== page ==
The general object of the invention is to produce a structural material which will be economical to manufacture, have high strength characteristics and represent an improvement in cost, durability, strength and life over the existing structural materials in the art.

For better understanding of the invention, reference should be made to the accompanying drawings wherein:

FIG. 1 is a broken away cross-sectional perspective illustration of the core material of the structure in unblown, but embossed condition.

FIG. 2 is an enlarged broken away elevation of the core positioned between the outer skins which are retained in position thereby defining a blowing chamber.

FIG. 3 is an enlarged cross-sectional elevation, similar to FIG. 2, indicating the application of heat, causing a blowing or pressure increase in the cells formed in the core.

FIG. 4 illustrates the complete formation of the core to the full-blown condition, restrained by the skins and forming the final material.

With reference to the form of the invention illustrated in the drawings, the numeral illustrates generally a core material comprising two sheets 12 and 14, respectively, made of formable but normally, at least, semi-rigid plastic, polyvinyl chlorides, nylon, etc., examples of which would be suitable vinyl which preferably are thermoplastic that can be heat sealed, or otherwise appropriately secured together in an embossed pattern aling lines 16. A regular hexagonal embossed pattern is illustrated although it should be understood that almost any pattern would be suitable. In any event, the sealing along line 16 must produce closed cells 18 which are substantially fluid or air tight. To form the material of the invention, it is contemplated that some means must be provided to pressurize and expand the cells 18. One suitable way to achieve this end would be for each cell to contain some chemical which can be turned into gas upon the application of heat for example. To this end, and as an embodiment of the invention a pill 20 is inserted into each cell before the embossed sealing process defining the cells, which pills are of the type conventionally used in forming tennis balls, for example. The pills 20 preferably are reactive to heat and turn into gas to achieve the desired pressurization, and, of course, only to a sufficient pressure to achieve the blowing desired as more fully defined below. These pills are made from 3,547,751 Patented Dec. 15, 1970 azobisisobutyronitrile and manufactured by National Polychemicals Inc., for example.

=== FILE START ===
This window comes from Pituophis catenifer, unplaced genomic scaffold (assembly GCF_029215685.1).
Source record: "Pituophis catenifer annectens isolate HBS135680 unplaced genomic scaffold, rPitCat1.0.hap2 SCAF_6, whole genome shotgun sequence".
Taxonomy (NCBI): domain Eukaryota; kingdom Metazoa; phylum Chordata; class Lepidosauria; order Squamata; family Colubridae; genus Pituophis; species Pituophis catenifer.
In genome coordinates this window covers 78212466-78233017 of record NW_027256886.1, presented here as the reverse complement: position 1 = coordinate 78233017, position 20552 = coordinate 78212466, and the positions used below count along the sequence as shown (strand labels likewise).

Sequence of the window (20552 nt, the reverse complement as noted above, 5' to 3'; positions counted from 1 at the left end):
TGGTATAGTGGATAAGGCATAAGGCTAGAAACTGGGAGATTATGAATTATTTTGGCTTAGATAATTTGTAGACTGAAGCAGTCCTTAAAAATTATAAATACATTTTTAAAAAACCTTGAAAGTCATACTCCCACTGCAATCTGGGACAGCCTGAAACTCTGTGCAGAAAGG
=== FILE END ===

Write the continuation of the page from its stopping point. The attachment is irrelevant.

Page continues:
FIG. 2 illustrates the sheets 12 and 14 in their embossed form positioned between outer skins 22 and 24, respectively. The skins are structurally restrained by a frame 25 to define a blowing chamber, for a fixed structural 1imitation to the blowing of the core 10, as more fully defined hereinafter. Also, in order to provide an adherence of skins 22 and 24 to the core 10, as it contacts therewith during the blowing, suitable layers of heat or pressure sensitive adhesive 22* and 24 are positioned on the internal surfaces of the respective skins.

With the core 10 positioned internally or between the skins 22 and 24, and with the pills 20 being reactive to heat, the application of heat, as indicated in FIG. 3, causes the pills to vaporize and turn to gas which in turn causes pressurization and consequent expansion of the respective cells 18, as is clearly indicated. Also, it should be understood that the sheets 12 and 14 of plastic are initially flexible but semi-rigid, at least of a thermoplastic quality so they may be expanded with the plastic forming the sheets cured or set under the influence of heat and pressure to conform to a final configuration shown in FIG. 4. Note that in FIG. 4, the walls of the cells which are transverse or substantially perpendicular to the skins 22 and 24 are folded back on themselves, while the surfaces flush or parallel to the skins 22 and 24 are securely adhered to the adhesive layers 22 and 24 respectively.